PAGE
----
Trying to prove yourself wrong is one of life's most valuable skills and can definitely save you money. For example, consider what happens when you're about to make an investment or a major purchase. Anticipating the pleasures or gains associated with this outlay turn the switch to "on" in the reward circuits in your brain. We anticipate with pleasure the desired outcomes we will receive, feelings that continue to build on themselves. As they do, the logical voices seeking disconfirmation become quieter and quieter. If you don't stop the process in its tracks and contemplate what will happen if you're wrong, you may be making a costly mistake.
Looking for disconfirmation may also save you social embarrassment. Maybe you shouldn't wear that sweater which is just a bit too loud, tight, or just plain wrong for you. Having bought it, kept it, and planned to put it on, it's going to be very hard for you to take that extra look in the mirror before you leave the house and switch it for one that isn't fatally flawed. It's not that you need to over-think every decision that you make, no matter how trivial. But it is wise to pause and perform a small reality check especially if you have a secret hunch that you may be making a poor choice.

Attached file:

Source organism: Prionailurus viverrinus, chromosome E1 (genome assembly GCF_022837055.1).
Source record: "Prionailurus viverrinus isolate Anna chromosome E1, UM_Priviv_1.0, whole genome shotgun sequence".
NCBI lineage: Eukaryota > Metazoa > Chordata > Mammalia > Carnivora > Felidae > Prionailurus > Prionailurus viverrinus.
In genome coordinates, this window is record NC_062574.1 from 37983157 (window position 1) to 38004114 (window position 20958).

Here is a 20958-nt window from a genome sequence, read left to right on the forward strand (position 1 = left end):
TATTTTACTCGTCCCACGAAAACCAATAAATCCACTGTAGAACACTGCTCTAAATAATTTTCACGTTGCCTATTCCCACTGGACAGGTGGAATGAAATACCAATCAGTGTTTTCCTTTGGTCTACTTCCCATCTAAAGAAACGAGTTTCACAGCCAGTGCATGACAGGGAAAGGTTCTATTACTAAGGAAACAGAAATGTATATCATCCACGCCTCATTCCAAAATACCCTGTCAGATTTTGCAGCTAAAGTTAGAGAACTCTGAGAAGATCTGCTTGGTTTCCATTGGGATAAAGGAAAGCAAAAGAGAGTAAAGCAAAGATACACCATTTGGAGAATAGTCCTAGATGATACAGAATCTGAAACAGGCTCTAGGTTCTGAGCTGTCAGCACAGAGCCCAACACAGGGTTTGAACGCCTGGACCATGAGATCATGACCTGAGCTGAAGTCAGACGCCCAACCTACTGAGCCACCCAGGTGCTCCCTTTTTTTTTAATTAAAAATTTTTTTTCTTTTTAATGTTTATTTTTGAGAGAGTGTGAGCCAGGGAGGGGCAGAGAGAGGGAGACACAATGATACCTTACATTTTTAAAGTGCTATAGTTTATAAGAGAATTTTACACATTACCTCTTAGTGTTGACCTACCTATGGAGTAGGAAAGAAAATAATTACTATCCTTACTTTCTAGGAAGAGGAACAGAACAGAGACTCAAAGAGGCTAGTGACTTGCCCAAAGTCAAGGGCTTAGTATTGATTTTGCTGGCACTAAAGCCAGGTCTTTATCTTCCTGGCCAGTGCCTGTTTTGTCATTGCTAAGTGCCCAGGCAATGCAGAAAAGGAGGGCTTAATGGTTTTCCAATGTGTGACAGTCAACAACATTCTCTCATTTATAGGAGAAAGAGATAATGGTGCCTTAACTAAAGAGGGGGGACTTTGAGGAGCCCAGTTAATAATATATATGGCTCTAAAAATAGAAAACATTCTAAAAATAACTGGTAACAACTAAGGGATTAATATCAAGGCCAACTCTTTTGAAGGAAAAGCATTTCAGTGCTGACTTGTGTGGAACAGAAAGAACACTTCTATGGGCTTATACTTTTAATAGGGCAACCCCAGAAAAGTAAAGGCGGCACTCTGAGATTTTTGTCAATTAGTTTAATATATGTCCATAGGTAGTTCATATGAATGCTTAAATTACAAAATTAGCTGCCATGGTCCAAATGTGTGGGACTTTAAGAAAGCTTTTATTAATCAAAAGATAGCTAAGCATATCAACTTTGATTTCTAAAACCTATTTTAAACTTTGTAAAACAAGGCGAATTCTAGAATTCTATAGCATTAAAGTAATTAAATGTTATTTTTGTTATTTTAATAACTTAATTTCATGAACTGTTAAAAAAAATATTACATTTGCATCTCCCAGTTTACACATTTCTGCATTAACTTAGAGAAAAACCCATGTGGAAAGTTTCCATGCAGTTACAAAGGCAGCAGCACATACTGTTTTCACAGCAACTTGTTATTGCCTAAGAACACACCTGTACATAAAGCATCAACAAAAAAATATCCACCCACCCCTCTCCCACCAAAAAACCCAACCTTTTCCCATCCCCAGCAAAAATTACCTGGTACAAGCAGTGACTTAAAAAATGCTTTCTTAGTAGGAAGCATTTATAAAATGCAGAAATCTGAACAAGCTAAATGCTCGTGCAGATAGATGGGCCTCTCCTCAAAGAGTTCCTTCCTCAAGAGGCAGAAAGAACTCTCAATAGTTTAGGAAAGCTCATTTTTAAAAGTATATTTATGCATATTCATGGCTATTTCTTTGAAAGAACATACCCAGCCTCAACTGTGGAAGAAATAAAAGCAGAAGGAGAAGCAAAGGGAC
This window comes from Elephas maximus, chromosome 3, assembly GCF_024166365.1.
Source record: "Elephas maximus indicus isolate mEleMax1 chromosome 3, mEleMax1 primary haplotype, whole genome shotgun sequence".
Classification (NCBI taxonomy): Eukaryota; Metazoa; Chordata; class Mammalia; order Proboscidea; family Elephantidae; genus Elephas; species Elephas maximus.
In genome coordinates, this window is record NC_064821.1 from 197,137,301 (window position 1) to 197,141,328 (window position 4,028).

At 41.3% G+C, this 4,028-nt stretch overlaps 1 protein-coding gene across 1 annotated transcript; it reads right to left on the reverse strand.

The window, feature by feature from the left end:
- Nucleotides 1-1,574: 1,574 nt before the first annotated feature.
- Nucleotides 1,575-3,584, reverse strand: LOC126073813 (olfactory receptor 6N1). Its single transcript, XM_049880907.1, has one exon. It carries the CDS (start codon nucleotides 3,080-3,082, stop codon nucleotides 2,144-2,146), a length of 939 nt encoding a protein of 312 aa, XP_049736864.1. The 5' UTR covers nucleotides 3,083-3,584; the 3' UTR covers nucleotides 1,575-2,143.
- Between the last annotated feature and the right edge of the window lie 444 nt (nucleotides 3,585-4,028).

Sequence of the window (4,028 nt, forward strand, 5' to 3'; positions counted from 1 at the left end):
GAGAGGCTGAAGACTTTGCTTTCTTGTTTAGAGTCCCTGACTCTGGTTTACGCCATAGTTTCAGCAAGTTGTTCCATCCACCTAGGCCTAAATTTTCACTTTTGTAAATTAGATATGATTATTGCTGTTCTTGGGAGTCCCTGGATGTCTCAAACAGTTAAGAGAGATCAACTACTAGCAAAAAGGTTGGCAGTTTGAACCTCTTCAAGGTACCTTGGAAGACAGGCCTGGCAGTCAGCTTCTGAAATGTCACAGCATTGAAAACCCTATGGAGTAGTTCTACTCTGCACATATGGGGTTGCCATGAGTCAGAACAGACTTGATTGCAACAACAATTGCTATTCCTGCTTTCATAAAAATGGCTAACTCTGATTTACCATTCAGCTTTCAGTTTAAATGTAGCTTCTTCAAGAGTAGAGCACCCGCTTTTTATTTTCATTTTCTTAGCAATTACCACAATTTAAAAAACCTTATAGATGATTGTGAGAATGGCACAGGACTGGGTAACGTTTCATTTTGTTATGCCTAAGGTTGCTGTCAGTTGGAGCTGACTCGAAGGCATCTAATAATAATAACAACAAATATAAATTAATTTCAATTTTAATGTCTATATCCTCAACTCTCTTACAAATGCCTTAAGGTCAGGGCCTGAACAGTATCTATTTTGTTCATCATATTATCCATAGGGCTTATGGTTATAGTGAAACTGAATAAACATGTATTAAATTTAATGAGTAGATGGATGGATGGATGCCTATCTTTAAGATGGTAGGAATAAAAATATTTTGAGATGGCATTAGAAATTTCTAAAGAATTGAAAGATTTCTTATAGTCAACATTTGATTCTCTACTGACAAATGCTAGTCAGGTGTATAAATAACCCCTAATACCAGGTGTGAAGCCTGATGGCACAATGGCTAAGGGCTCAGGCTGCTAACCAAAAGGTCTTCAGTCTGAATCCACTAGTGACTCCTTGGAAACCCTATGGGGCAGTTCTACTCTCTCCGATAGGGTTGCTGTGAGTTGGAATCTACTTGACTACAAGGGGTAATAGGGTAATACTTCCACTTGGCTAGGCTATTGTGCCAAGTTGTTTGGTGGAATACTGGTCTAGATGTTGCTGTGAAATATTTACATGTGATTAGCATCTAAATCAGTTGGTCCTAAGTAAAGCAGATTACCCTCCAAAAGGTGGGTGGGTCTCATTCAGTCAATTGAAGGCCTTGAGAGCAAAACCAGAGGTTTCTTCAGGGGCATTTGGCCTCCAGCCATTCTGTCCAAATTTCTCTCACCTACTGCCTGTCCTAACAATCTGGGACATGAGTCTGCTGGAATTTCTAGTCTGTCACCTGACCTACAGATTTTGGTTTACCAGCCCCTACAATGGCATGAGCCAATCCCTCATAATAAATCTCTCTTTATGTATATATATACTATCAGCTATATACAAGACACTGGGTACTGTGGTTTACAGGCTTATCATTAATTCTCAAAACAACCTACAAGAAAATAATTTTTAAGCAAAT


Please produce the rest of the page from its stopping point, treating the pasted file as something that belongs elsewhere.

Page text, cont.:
Think now about what happens when you're trying to repair something that's broken-- a favorite gadget or your beloved PC (or Mac). Perhaps you've got a jar that just won't open. You start in on one strategy, but it doesn't work. It's time to stop and reboot your brain. However, most people will just persist in the strategy they began on, even if it's not producing results. This tendency, called "functional fixedness," is another variant of the cognitive processes that produce the confirmation bias. In functional fixedness, we pursue a problem-solving strategy that's not appropriate for the current situation because it worked in the past. Instead, we need to break set, meaning get a fresh perspective. Think outside the box. Stop, take a look at that broken object or stuck jar, and see if you can get at the solution from another angle. Continuing to pursue a problem-solving strategy that isn't producing results will not only lead to failure, but frustration and stress. Get over it by getting over your mental set.